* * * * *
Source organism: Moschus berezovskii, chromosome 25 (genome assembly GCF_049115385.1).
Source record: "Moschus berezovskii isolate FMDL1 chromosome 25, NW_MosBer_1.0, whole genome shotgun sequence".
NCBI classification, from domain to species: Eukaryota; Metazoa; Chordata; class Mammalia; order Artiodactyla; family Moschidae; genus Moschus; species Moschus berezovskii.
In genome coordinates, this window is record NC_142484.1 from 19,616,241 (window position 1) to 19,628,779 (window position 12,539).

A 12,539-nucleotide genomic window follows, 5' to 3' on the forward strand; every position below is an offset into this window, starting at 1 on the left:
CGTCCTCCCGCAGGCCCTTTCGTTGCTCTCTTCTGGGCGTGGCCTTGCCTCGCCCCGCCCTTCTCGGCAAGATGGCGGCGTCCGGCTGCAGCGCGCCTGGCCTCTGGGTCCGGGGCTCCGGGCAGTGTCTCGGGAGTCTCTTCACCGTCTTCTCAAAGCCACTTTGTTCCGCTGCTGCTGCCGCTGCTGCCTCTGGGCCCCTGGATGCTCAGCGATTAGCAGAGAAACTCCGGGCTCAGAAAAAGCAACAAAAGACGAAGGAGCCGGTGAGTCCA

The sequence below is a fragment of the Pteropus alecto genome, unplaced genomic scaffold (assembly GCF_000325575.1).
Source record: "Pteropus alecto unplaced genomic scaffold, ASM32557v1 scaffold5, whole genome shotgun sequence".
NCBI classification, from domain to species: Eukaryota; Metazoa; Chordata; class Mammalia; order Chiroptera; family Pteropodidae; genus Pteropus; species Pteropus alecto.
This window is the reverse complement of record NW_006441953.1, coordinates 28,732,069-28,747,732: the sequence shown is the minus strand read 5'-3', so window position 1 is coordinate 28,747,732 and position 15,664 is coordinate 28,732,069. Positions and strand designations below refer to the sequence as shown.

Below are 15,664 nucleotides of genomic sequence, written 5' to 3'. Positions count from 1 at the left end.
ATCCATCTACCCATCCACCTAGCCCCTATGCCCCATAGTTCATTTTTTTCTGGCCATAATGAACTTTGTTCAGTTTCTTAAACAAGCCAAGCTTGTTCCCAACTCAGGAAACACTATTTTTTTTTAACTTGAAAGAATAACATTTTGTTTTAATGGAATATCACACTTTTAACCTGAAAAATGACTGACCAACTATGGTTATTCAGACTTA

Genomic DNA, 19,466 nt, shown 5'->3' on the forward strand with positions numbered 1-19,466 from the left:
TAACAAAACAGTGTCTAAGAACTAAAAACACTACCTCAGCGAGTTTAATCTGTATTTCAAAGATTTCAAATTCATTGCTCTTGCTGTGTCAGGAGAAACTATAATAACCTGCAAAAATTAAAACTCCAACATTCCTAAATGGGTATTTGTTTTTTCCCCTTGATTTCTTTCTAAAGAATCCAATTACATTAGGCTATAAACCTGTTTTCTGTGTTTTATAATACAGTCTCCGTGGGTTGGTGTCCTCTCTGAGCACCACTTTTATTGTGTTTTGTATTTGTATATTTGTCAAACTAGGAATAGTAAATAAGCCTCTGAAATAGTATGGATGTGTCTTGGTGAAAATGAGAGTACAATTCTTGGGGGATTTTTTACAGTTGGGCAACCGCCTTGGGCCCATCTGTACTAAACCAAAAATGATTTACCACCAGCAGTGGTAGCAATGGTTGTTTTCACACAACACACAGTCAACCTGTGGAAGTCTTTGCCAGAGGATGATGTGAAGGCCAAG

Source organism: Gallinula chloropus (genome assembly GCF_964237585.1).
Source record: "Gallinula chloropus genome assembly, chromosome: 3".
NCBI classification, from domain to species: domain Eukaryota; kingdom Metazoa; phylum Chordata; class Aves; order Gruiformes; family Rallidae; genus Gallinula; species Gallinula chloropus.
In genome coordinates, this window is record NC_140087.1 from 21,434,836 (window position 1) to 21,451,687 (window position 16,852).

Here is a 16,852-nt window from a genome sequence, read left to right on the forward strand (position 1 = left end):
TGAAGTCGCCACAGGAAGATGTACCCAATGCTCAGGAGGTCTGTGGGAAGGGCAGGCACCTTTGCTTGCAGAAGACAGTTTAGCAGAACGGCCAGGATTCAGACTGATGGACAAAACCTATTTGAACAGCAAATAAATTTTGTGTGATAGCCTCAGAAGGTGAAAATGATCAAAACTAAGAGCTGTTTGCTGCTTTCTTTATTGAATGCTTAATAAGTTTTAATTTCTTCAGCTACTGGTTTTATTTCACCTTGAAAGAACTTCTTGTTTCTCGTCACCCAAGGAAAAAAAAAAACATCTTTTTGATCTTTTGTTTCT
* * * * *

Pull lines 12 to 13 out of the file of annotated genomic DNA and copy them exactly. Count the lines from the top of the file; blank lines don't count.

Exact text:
ATCCATCTACCCATCCACCTAGCCCCTATGCCCCATAGTTCATTTTTTTCTGGCCATAATGAACTTTGTTCAGTTTCTTAAACAAGCCAAGCTTGTTCCCAACTCAGGAAACACTATTTTTTTTTAACTTGAAAGAATAACATTTTGTTTTAATGGAATATCACACTTTTAACCTGAAAAATGACTGACCAACTATGGTTATTCAGACTTA

Genomic DNA, 19,466 nt, shown 5'->3' on the forward strand with positions numbered 1-19,466 from the left: